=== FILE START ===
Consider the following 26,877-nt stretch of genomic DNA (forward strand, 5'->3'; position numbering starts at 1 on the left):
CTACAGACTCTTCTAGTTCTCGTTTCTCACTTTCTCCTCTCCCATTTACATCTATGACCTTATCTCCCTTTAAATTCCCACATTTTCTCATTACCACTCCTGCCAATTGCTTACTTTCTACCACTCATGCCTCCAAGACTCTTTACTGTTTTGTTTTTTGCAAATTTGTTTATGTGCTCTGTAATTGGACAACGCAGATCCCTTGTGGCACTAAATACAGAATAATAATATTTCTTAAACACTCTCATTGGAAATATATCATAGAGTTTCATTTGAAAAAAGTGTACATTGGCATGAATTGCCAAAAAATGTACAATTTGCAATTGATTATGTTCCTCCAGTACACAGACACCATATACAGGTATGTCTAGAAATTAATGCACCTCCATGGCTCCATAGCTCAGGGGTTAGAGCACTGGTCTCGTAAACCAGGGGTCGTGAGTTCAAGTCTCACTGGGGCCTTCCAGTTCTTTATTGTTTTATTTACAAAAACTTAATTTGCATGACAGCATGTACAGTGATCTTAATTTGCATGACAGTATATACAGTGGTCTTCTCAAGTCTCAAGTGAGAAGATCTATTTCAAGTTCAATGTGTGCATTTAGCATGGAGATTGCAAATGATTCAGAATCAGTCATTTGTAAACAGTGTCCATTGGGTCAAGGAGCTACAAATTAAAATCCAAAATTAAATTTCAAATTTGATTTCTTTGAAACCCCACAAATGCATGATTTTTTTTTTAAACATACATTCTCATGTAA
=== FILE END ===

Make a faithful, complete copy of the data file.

Consider the following 26,877-nt stretch of genomic DNA (forward strand, 5'->3'; position numbering starts at 1 on the left):
CTACAGACTCTTCTAGTTCTCGTTTCTCACTTTCTCCTCTCCCATTTACATCTATGACCTTATCTCCCTTTAAATTCCCACATTTTCTCATTACCACTCCTGCCAATTGCTTACTTTCTACCACTCATGCCTCCAAGACTCTTTACTGTTTTGTTTTTTGCAAATTTGTTTATGTGCTCTGTAATTGGACAACGCAGATCCCTTGTGGCACTAAATACAGAATAATAATATTTCTTAAACACTCTCATTGGAAATATATCATAGAGTTTCATTTGAAAAAAGTGTACATTGGCATGAATTGCCAAAAAATGTACAATTTGCAATTGATTATGTTCCTCCAGTACACAGACACCATATACAGGTATGTCTAGAAATTAATGCACCTCCATGGCTCCATAGCTCAGGGGTTAGAGCACTGGTCTCGTAAACCAGGGGTCGTGAGTTCAAGTCTCACTGGGGCCTTCCAGTTCTTTATTGTTTTATTTACAAAAACTTAATTTGCATGACAGCATGTACAGTGATCTTAATTTGCATGACAGTATATACAGTGGTCTTCTCAAGTCTCAAGTGAGAAGATCTATTTCAAGTTCAATGTGTGCATTTAGCATGGAGATTGCAAATGATTCAGAATCAGTCATTTGTAAACAGTGTCCATTGGGTCAAGGAGCTACAAATTAAAATCCAAAATTAAATTTCAAATTTGATTTCTTTGAAACCCCACAAATGCATGATTTTTTTTTTAAACATACATTCTCATGTAA